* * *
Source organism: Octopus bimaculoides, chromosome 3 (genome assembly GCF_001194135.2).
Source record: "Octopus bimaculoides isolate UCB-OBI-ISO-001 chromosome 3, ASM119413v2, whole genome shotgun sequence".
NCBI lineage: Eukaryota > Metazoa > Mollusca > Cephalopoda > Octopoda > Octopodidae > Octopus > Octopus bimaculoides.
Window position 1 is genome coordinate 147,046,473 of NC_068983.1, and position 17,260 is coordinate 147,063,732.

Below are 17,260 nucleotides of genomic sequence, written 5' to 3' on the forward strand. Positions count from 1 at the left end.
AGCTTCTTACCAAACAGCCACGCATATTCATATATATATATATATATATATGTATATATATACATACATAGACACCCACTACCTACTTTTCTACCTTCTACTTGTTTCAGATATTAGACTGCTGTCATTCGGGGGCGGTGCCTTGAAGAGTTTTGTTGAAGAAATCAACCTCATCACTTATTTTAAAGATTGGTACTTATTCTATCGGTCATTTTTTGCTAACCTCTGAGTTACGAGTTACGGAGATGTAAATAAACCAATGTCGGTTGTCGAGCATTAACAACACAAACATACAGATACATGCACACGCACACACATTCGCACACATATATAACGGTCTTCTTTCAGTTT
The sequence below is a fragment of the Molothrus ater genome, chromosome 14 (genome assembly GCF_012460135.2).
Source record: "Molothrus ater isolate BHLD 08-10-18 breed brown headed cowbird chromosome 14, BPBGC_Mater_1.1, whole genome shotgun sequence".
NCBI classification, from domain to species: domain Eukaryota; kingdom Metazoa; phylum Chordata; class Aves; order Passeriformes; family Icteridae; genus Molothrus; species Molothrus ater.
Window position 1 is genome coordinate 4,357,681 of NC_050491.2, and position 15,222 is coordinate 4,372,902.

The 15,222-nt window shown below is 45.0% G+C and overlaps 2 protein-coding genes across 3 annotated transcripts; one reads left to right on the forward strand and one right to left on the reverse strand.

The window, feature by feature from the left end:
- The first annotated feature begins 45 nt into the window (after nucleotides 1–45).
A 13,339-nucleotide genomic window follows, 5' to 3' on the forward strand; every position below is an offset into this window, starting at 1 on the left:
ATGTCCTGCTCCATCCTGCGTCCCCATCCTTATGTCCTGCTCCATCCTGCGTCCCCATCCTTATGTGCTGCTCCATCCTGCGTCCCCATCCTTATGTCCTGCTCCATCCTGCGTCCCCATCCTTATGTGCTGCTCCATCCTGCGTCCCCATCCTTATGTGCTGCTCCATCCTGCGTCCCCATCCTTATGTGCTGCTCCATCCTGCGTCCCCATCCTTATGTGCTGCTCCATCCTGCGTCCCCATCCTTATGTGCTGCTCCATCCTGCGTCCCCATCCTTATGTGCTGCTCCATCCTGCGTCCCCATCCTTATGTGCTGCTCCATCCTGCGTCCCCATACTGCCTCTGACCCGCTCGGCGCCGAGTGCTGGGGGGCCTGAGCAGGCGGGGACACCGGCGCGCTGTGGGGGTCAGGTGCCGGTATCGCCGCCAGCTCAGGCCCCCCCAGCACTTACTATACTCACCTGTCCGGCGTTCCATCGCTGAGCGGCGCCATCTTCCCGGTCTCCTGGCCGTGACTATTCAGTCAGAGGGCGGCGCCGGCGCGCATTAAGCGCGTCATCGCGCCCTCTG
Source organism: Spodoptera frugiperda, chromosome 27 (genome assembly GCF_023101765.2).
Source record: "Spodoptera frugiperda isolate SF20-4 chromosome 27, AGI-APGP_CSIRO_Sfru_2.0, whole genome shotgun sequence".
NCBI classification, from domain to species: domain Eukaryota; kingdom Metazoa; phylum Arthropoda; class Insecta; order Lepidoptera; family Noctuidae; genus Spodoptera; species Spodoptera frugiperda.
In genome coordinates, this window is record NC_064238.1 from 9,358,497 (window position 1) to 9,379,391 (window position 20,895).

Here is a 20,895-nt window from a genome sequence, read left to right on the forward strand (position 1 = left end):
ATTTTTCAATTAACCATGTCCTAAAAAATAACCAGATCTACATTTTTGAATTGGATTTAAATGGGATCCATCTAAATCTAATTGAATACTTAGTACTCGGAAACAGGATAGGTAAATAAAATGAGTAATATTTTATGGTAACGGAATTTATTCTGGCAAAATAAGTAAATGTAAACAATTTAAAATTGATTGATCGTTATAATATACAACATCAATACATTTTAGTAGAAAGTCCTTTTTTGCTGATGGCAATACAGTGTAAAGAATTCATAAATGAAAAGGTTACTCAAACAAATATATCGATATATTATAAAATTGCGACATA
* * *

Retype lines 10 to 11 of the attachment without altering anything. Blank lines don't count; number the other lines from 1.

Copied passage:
Window position 1 is genome coordinate 4,357,681 of NC_050491.2, and position 15,222 is coordinate 4,372,902.

The 15,222-nt window shown below is 45.0% G+C and overlaps 2 protein-coding genes across 3 annotated transcripts; one reads left to right on the forward strand and one right to left on the reverse strand.